The Bad Idea Tax

The Bad Idea TaxIn the software development world, there is an important concept called “technical debt.” Basically, it’s a metaphor developed by Ward Cunningham (inventor of the wiki) and it goes something like this. You’re building a piece of software. It could be a full system or just part of a system. You know there are two ways to approach the development; the quick way or the “right” way. But you’re facing some time pressure to deliver so you choose the quick way. You know there are best practices and other things you should and must do but you choose not to do them now because of the time pressure. By choosing the quick way you choose to accumulate some technical debt.

Today I was reading this book “Flirting With the Uninterested” by Maria Ferrante-Schepis and G. Michael Maddock. [1]

In the book the author discusses a new type of debt, “innovation debt” although in the book she refers to this as an “innovation deficit tax.” In my view it’s more properly termed “innovation debt.” Here’s the entire discussion from the book.


You are likely paying an innovation deficit tax. Why? Because marketing and advertising are the tax you pay for a bad idea. More accurately said, they have become the tax you pay for not being able to create a better idea than your competitors.

The days are gone when a nice tagline or clever campaign could create sustained buying behavior. The more complicated the product, the more likely that people will tap their social network to make decisions. People don’t talk about ad campaigns when making these decisions. They share excitement and information about truly differentiated products. The lesson? The smartest companies are shifting their ad spend to innovation spend. They have realized that can get exponentially higher return by investing in something that is truly different and needed, and THEN marketing it. And when they do, they spend less on marketing because their consumers do the marketing for them.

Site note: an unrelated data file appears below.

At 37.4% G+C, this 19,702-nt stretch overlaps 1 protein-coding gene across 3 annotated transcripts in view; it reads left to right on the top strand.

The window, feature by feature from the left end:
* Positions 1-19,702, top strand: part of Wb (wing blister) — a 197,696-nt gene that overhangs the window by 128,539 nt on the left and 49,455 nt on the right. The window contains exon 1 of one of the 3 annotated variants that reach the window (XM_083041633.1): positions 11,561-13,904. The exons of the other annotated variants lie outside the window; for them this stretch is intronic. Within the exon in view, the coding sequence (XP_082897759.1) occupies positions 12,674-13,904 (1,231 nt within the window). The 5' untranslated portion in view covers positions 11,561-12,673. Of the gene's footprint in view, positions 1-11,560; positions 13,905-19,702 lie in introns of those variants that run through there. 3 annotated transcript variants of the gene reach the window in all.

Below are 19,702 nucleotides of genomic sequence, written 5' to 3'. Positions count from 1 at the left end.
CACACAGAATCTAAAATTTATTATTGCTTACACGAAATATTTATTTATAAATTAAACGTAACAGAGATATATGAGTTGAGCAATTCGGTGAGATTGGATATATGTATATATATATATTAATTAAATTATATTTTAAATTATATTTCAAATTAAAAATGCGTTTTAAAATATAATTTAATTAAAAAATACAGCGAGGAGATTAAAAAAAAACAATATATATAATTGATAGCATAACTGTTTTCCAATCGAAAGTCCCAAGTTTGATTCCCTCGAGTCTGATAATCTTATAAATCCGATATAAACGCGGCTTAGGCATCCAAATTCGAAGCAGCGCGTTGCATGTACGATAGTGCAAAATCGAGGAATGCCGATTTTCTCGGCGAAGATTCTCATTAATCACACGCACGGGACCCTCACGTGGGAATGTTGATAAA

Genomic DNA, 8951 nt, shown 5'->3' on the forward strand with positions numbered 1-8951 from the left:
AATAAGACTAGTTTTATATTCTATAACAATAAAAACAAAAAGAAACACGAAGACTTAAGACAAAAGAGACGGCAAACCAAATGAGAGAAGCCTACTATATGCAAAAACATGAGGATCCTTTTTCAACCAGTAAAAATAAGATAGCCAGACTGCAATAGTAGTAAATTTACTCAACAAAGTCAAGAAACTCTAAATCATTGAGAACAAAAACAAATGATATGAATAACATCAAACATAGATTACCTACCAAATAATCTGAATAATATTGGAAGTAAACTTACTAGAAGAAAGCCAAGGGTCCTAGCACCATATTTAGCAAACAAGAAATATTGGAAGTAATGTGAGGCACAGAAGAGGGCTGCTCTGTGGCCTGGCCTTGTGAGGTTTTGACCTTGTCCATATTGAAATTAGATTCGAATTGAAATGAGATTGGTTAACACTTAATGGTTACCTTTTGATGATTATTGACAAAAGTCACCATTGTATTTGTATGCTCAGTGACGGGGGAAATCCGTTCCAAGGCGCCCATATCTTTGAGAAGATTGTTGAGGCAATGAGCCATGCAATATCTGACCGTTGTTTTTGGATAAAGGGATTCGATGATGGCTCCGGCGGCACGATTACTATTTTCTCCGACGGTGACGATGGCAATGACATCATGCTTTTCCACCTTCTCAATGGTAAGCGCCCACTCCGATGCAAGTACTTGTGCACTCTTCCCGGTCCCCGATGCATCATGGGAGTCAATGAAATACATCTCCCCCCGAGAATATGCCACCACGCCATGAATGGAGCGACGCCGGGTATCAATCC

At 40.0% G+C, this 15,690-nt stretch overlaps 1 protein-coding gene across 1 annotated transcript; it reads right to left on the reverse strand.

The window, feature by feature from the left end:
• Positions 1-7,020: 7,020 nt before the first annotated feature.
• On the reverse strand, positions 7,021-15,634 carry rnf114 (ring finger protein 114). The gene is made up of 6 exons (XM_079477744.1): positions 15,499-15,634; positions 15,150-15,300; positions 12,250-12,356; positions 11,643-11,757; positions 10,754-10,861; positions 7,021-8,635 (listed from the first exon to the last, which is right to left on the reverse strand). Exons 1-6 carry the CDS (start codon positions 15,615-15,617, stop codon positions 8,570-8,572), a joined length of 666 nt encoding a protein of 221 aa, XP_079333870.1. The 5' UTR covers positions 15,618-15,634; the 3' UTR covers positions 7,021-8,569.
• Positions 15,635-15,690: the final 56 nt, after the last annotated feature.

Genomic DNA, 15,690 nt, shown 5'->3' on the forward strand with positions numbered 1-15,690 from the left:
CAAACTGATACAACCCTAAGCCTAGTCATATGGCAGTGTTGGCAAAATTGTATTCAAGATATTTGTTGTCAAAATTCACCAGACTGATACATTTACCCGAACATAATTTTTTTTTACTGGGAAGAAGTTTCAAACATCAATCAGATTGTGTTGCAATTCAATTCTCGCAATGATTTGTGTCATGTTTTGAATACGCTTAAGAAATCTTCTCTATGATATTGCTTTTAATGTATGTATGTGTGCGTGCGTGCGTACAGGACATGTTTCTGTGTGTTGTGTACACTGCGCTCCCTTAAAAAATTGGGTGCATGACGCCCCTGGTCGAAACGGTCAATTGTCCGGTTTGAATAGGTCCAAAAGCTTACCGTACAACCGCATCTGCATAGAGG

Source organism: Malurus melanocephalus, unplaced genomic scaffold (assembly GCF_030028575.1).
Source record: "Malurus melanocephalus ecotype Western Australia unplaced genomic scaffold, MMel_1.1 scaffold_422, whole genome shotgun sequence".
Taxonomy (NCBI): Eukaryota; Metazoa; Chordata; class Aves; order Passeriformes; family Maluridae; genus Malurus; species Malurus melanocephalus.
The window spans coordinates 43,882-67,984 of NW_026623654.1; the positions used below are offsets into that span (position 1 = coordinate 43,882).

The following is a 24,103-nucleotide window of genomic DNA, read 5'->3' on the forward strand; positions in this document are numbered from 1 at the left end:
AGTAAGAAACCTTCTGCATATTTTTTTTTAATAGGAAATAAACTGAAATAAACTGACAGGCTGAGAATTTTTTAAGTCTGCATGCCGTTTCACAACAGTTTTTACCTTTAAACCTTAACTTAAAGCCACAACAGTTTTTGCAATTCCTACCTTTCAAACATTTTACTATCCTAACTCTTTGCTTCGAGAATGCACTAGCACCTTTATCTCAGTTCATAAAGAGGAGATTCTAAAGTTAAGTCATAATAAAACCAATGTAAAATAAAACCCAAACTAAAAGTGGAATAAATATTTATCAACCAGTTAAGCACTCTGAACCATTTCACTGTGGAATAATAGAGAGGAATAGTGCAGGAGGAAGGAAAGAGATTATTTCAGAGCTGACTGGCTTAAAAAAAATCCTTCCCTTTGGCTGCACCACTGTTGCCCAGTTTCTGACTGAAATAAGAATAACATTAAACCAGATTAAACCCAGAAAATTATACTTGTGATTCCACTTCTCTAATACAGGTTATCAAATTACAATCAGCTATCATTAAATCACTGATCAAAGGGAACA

If you incur technical debt, as with any debt, you’ll need to make interest payments. These come in the form of the extra work you need to do both now and in the future. Incurring technical debt isn’t always the wrong choice; there may be a window of opportunity that, if missed, would incur a far greater debt. Presumably however, if you want to stop paying the interest, you’ll need to pay down the debt and do the work required to build the system the right way.

If you incur innovation debt, you’ll also need to make interest payments. In essence, if you haven’t invested the time to build something truly innovative and compelling that distinctly meets a customer need better than your competitors, the interest you’ll pay will be in the form of marketing and advertising.

The key takeaway: “The smartest companies are shifting their ad spend to innovation spend.” So, “If you’re considering spending a bunch of money on marketing or social media, why not start by developing a game-changing idea first and marketing it second?” [1]

[1] Ferrante-Schepis, Maria. “The Product Isn’t the Problem” Flirting With the Uninterested Innovating in a “Sold, Not Bought” Category. Charleston: Advantage Media Group, 2012. 12. Print.

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Jeff RubinghJeff Rubingh is a technology innovation expert, consultant and analyst. Focused on the intersection between technology and business, Jeff helps clients identify ground-breaking solutions that maximize ROI across existing and emerging technology disciplines.

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